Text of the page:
At the far end of the tent was a small room draped round with scarlet curtains. In that room was the Carnival Lady. We dared each other to enter that room. We never thought that we wouldn’t accept the dare.
As we entered we were knocked breathless by the intensity of the heat – the close, red heat of the curtains; the pulsing human heat of the figure in front of us. We were fact to face with the Carnival lady, seated on a splay-legged stool. We were knee to knee with her. The odour of her sweat filled out nostrils and throats to choking, tinged with the bittersweet bit of sandalwood. She didn’t smile. She didn’t frown. In fact, she showed to emotion at all – her face a stony study. There was nobody there, behind those eyes.
So we felt more foolhardy, staring at her – peering curiously and without shame or embarrassment at all her incongruity. She was gigantic, enormous. She filled the snug room. Her body was shapeless; it rippled in folds and bulges of flesh that changed shape and position each time she took a breath. Her lower face, the tops of her shoulders, the backs of her hands – all carpeted with thick, black hair. She was naked so as to prove, I suppose, that there was no doubt she was a woman. Her breasts hung heavy and pendulous upon her knees. Blue-veined and sheer-skinned, heavy as an un-milked heifer’s. But we could see no womanhood there below her bulging belly. It lay snug and hidden, dark and monstrous as herself, between her thick thighs like tree trunks. Thighs that could not part.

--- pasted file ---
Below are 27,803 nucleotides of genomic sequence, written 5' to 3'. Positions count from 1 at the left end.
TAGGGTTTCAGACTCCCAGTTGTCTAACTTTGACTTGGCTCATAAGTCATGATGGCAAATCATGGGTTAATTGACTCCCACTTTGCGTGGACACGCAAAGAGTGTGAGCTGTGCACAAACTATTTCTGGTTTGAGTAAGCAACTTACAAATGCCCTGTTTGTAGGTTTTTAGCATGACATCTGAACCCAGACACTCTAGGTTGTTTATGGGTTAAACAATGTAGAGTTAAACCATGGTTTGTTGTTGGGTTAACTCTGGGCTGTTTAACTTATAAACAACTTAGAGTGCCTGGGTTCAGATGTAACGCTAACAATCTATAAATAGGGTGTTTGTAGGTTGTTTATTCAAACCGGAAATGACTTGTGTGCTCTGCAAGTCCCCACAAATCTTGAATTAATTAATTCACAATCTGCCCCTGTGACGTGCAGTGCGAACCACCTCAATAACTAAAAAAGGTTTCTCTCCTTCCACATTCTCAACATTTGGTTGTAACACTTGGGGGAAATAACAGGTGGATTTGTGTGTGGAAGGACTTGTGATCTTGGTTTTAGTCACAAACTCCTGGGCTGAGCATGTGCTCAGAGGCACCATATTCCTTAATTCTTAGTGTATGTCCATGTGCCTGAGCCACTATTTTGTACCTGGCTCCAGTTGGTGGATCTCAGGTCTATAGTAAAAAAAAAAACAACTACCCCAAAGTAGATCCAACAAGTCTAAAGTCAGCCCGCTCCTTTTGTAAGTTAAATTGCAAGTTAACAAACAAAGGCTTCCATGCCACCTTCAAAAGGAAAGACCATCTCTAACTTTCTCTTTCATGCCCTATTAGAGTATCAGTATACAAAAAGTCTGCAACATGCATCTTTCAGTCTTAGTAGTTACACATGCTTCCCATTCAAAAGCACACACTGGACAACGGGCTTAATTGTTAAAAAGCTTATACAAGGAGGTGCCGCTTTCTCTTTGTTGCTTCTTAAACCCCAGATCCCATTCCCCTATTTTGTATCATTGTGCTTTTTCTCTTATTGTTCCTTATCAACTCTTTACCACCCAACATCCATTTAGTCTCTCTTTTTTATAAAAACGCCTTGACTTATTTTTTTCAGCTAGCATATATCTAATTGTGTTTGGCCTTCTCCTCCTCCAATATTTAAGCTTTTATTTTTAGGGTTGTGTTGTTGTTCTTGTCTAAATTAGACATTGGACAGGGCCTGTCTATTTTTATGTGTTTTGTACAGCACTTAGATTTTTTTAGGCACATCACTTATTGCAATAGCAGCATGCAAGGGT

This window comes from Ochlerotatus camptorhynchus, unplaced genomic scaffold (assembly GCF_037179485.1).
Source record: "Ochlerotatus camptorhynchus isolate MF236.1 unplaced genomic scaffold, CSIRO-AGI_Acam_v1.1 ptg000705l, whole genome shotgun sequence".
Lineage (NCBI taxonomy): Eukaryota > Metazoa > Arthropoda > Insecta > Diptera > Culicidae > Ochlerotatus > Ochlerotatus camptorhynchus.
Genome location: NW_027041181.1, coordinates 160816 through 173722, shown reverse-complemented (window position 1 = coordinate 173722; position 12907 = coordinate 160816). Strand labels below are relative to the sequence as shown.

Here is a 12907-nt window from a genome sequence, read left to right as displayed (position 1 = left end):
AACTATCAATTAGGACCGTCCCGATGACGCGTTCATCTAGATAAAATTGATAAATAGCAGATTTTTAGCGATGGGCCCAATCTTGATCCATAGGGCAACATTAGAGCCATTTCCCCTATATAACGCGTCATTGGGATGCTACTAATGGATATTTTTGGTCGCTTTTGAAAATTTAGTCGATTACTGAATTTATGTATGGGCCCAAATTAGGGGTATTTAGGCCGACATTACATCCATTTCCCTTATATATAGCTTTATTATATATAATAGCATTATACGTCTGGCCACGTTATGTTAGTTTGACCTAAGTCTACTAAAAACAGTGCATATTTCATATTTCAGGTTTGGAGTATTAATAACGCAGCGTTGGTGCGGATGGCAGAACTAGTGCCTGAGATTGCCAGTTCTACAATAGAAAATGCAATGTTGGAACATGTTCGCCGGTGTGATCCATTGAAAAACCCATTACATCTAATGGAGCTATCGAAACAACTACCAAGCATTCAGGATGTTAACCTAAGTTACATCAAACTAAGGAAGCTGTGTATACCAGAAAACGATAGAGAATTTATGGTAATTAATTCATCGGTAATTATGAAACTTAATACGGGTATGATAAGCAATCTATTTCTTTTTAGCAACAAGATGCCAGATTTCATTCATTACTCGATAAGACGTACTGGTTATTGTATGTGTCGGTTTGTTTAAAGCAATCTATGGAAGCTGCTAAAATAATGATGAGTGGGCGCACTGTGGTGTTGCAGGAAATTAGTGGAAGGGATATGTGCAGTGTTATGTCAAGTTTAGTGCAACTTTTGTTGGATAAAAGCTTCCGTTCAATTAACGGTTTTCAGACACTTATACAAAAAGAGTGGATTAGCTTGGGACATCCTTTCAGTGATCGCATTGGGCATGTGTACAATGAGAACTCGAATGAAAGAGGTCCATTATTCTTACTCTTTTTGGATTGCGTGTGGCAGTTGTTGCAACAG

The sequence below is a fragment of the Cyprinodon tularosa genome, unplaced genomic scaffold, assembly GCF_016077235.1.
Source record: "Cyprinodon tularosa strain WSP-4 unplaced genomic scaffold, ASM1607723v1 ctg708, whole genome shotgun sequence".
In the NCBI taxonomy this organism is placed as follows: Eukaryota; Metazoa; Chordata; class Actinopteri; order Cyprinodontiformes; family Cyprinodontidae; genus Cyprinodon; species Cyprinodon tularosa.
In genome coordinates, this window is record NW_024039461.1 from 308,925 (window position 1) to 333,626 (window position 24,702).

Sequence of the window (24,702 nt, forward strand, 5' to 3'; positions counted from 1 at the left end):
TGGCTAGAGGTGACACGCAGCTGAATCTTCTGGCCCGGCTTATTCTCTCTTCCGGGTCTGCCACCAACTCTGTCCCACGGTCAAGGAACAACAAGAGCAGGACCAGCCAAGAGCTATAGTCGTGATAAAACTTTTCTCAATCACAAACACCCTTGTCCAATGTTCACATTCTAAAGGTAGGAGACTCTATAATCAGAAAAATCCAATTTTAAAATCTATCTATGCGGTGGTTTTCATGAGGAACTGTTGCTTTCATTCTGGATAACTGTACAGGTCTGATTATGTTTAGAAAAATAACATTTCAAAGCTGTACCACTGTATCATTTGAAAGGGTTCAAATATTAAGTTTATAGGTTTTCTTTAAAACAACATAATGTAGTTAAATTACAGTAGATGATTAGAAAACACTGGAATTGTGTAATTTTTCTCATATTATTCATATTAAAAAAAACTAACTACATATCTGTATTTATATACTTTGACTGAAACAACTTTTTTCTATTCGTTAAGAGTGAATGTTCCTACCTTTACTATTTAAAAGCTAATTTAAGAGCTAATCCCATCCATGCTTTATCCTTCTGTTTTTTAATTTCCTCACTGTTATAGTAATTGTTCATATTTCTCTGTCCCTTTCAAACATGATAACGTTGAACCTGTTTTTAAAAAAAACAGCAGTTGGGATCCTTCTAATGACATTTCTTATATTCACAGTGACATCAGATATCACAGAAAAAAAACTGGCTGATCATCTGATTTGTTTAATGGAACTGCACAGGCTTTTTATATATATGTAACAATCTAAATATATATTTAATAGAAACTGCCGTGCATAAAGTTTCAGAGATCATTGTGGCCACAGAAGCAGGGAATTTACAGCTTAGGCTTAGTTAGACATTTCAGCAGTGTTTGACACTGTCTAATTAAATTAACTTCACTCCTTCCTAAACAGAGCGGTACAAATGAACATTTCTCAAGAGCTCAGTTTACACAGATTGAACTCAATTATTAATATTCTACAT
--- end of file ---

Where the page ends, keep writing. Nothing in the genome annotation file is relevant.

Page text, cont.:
Her feet . . . her feet were small and delicate. It was as though so much effort had gone into developing her vastness that her feet had been forgotten. Her face was equally small. Above the beard her mouth was tiny. It quivered like a hummingbird, deep red as though bitten ‘til the blood rose. Her nose was a mere smudge, not seeming at all adequate to the deep rumbling breaths she breathed. Her eyes were small, swimming, vacant. Her buttocks were wide, dimpled . . .stone.
We sensed no soul behind her eyes so each of us, in our solitary turn, took great liberties with her; monkeyed with her, sticking out our tongues, leering, staring, flicking popcorn, calling her every lewd, cruel, vile name we would think of in our limited experience. We stopped short of actually touching her. However much we made fun, we feared her. Someone, though, had found courage and nerve enough to write “Frannie loves Georgie” across her buttocks in bright pink lipstick.
She was outrageous, outlandish, ugly, pathetic, gross, sad. We girls, with our sense of femininity still unexplored and tenuous, felt offended. But, more so, we left the tent unable to enjoy the day any further – a sick, ominous feeling in the pit of our bellies and a strange sense of foreboding and portent that stayed with us for a long time afterward. A vestige of warning. We ran from the carnival then, home to our measurable and steadfast lives.